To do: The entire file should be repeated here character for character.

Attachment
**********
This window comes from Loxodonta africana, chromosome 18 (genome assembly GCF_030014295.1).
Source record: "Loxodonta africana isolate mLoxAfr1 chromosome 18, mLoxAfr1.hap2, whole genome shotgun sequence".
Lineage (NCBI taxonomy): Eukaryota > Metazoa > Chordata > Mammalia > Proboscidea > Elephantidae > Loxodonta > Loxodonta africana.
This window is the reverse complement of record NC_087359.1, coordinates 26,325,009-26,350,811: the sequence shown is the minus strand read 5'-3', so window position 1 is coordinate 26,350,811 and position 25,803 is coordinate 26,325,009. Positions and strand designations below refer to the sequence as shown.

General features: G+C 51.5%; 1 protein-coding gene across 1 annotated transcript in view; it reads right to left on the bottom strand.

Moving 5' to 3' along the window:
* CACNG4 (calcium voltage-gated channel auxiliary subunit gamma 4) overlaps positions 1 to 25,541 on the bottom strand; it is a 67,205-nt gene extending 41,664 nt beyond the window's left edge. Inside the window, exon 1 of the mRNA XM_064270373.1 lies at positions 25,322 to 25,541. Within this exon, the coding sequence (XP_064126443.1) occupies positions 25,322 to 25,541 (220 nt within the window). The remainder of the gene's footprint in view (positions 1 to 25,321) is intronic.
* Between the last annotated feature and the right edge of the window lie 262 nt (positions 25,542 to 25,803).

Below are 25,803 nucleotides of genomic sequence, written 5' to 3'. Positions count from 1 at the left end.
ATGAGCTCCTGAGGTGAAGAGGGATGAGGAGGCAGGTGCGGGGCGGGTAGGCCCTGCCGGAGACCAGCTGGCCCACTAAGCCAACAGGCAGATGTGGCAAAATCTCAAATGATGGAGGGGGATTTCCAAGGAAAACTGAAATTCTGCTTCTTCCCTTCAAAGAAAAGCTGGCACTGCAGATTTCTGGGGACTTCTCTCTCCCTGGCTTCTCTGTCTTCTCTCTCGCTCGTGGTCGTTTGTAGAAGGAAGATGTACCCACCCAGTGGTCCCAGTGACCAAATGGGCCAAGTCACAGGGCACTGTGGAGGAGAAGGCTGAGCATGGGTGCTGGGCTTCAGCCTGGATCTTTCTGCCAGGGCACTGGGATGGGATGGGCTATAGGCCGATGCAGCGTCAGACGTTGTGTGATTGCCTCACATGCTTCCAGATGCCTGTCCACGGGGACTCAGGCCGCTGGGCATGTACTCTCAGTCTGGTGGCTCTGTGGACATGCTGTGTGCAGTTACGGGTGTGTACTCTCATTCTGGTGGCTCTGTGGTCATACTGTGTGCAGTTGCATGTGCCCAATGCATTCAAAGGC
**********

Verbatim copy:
This window comes from Loxodonta africana, chromosome 18 (genome assembly GCF_030014295.1).
Source record: "Loxodonta africana isolate mLoxAfr1 chromosome 18, mLoxAfr1.hap2, whole genome shotgun sequence".
Lineage (NCBI taxonomy): Eukaryota > Metazoa > Chordata > Mammalia > Proboscidea > Elephantidae > Loxodonta > Loxodonta africana.
This window is the reverse complement of record NC_087359.1, coordinates 26,325,009-26,350,811: the sequence shown is the minus strand read 5'-3', so window position 1 is coordinate 26,350,811 and position 25,803 is coordinate 26,325,009. Positions and strand designations below refer to the sequence as shown.

General features: G+C 51.5%; 1 protein-coding gene across 1 annotated transcript in view; it reads right to left on the bottom strand.

Moving 5' to 3' along the window:
* CACNG4 (calcium voltage-gated channel auxiliary subunit gamma 4) overlaps positions 1 to 25,541 on the bottom strand; it is a 67,205-nt gene extending 41,664 nt beyond the window's left edge. Inside the window, exon 1 of the mRNA XM_064270373.1 lies at positions 25,322 to 25,541. Within this exon, the coding sequence (XP_064126443.1) occupies positions 25,322 to 25,541 (220 nt within the window). The remainder of the gene's footprint in view (positions 1 to 25,321) is intronic.
* Between the last annotated feature and the right edge of the window lie 262 nt (positions 25,542 to 25,803).

Below are 25,803 nucleotides of genomic sequence, written 5' to 3'. Positions count from 1 at the left end.
ATGAGCTCCTGAGGTGAAGAGGGATGAGGAGGCAGGTGCGGGGCGGGTAGGCCCTGCCGGAGACCAGCTGGCCCACTAAGCCAACAGGCAGATGTGGCAAAATCTCAAATGATGGAGGGGGATTTCCAAGGAAAACTGAAATTCTGCTTCTTCCCTTCAAAGAAAAGCTGGCACTGCAGATTTCTGGGGACTTCTCTCTCCCTGGCTTCTCTGTCTTCTCTCTCGCTCGTGGTCGTTTGTAGAAGGAAGATGTACCCACCCAGTGGTCCCAGTGACCAAATGGGCCAAGTCACAGGGCACTGTGGAGGAGAAGGCTGAGCATGGGTGCTGGGCTTCAGCCTGGATCTTTCTGCCAGGGCACTGGGATGGGATGGGCTATAGGCCGATGCAGCGTCAGACGTTGTGTGATTGCCTCACATGCTTCCAGATGCCTGTCCACGGGGACTCAGGCCGCTGGGCATGTACTCTCAGTCTGGTGGCTCTGTGGACATGCTGTGTGCAGTTACGGGTGTGTACTCTCATTCTGGTGGCTCTGTGGTCATACTGTGTGCAGTTGCATGTGCCCAATGCATTCAAAGGC